So, what does turning thirty mean for my poor nights of sleep? Is there anything that can be said about the mental switch that accompanies the rather arbitrary ceremony of turning one year older and launching into the next decade?

To put it in the most poetic way I can, I believe one can choose thirty as a means to just not give a shit. Rest assured I will give lots of shits for the aforementioned essential ingredients to a meaningful life. But for the experiences that threaten to make me feel small, for the experiences that fill my heart with doubt, and for the experiences that disrupt a night of sleep here and there but in the end come down to a piece of paper and a line on a resumé, I choose not to give a shit. The fear will come, the fear will pass. But the snow is beautiful on the spruce, and a big downy woodpecker came to our house today, and there are pooch trails to be walked this afternoon.

I am overjoyed to be thirty and truly delighted to be growing older. I don’t know how life could get any better than it is now, but I’m also certain that it will.

Side note: neat French website here about turning 30 around the world. Also where I found the featured photograph.

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Some small thoughts, like droplets in my mind.

Certainly, the emotion that most impedes progress in any endeavor is the emotion of fear. When I feel fear, it is a quickening in my heart, a sharpness in my in breath, a closing in of my mind. The world becomes smaller as my fears expand. Lately, I’ve been turning to the trees, looking up to the highest leaves and beyond to the clouds and sky. The world starts to expand again, and my breath slows, and my heart stills.

Certainty is what we seek. The feeling of uncertainty is most, most uncomfortable. When I’m uncertain, it can be incredibly difficult to elucidate 1) what I’m uncertain about, specifically; 2) how to handle myself in my uncertainty; and 3) how to feel certain once more. Maybe it’s impossible to ever really feel certain, but it’s important to attempt.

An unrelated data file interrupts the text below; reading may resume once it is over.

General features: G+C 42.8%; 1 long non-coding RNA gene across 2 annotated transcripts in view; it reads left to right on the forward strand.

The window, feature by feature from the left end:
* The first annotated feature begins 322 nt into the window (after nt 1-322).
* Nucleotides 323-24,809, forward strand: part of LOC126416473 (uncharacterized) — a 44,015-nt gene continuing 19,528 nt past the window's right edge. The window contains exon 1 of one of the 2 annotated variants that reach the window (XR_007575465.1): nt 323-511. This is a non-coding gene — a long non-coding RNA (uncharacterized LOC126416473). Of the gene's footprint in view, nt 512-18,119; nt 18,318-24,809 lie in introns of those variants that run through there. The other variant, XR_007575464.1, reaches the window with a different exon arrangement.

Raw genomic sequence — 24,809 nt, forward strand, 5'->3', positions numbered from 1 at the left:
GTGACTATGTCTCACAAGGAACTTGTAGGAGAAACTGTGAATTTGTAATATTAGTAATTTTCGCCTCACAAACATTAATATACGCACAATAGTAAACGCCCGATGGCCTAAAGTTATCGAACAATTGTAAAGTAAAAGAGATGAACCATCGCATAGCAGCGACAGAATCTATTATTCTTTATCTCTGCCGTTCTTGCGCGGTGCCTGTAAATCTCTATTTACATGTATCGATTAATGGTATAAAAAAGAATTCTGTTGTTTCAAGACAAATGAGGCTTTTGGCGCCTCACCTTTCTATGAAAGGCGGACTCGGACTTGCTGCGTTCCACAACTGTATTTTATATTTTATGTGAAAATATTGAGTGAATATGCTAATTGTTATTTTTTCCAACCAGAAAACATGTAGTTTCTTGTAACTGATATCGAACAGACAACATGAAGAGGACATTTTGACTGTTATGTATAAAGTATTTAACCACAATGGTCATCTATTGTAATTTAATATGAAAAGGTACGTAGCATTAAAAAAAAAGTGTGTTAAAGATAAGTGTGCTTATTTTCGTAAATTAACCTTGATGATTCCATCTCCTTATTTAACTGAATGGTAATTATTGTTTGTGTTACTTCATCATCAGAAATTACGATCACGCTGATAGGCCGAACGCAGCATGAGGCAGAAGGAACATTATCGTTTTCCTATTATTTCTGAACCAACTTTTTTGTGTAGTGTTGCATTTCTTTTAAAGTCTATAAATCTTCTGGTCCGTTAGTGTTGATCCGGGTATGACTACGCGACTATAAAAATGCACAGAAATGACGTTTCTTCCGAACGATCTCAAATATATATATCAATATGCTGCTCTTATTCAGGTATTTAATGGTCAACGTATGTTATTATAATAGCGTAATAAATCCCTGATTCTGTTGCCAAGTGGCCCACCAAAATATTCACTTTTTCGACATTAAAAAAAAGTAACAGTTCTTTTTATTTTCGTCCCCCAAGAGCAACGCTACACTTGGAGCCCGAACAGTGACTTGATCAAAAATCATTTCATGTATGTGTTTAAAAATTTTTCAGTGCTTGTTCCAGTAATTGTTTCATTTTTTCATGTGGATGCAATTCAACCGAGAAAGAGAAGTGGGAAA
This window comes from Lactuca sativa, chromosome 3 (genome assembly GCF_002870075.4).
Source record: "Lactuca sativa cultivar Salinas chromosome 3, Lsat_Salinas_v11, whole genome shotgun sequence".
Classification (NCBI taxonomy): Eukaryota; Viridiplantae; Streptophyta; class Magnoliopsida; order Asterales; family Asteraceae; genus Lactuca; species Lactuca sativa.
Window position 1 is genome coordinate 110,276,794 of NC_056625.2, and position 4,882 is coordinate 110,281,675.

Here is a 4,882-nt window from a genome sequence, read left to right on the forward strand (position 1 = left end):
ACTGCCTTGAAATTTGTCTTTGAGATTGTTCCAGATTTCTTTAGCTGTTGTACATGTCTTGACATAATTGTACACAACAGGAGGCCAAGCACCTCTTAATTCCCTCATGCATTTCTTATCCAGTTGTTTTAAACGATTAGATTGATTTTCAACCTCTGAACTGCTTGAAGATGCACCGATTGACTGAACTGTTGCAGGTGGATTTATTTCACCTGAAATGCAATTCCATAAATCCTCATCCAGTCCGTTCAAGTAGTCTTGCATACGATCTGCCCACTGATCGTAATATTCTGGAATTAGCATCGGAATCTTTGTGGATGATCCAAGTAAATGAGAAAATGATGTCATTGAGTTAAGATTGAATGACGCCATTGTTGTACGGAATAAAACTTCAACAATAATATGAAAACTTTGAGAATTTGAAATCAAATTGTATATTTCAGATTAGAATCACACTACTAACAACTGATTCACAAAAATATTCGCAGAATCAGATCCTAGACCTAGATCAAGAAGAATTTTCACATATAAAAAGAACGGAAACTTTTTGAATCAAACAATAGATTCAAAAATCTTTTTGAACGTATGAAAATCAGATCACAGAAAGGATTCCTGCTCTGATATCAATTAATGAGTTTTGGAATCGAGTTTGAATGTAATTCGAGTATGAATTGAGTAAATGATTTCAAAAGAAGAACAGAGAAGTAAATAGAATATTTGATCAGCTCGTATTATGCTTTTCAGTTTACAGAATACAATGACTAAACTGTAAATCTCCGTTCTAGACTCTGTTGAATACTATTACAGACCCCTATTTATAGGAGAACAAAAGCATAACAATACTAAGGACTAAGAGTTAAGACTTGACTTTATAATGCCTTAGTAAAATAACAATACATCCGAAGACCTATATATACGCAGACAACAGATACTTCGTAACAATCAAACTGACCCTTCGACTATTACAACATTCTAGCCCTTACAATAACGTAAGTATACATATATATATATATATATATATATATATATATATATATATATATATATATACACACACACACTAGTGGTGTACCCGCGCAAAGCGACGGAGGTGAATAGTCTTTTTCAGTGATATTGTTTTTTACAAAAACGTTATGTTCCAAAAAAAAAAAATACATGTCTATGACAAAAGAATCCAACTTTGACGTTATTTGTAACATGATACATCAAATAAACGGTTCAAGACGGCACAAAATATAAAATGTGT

A realization from last night’s walk: when my dog runs up to me with her tail circling wildly, her eyes bright and wide, and her tongue launching wet gobs of happy saliva, it is briefly impossible to feel uncertain.

Next year I will be thirty. My friend Claire calls it “the magic of turning thirty.” I think I know what she means. There seems to be a noticeable difference between those women still meandering about in their twenties and those regal thirty-something ladies lounging on self-confident sofas. Six more months of aimless wandering before the beautifully consistent straight-and-narrow. Am I being too optimistic?

“The most difficult times for many of us are the ones we give ourselves.” – Pema Chödrön

Photo credit here.

Be Seen

Today is a wonderful day: International Women’s Day. Women all over the world are speaking up, speaking out about where work still needs to be done to foster equal representation and to encourage courage in the face of those who wish to make us small.

The idea that to change the world we must change ourselves rings very true to me. How can we bring peace into the world if we ourselves are not peaceful? How can we encourage loving relations in the world if we are not loving toward ourselves? Initially, this idea of changing ourselves can seem more manageable than changing the world. Physically, of course, the world is enormous, and it is indescribably complex. Yet, as we are with ourselves continuously, there is always an opportunity to change ourselves, any moment. However, women’s inner worlds are also complex. If you are like me, it can be difficult to look inside. It can feel overwhelming to unearth all the emotions, fears, preconceived notions, and anger. I believe that’s why we can spend quite a bit of energy trying to change other people, other situations, other modes of thought. Yet if we have hatred, how can we expect others to release their hatred? If we judge and discriminate against some others, how can we demand others to not judge and discriminate against some other others? It takes courage to change the world, but it might take more courage to change ourselves.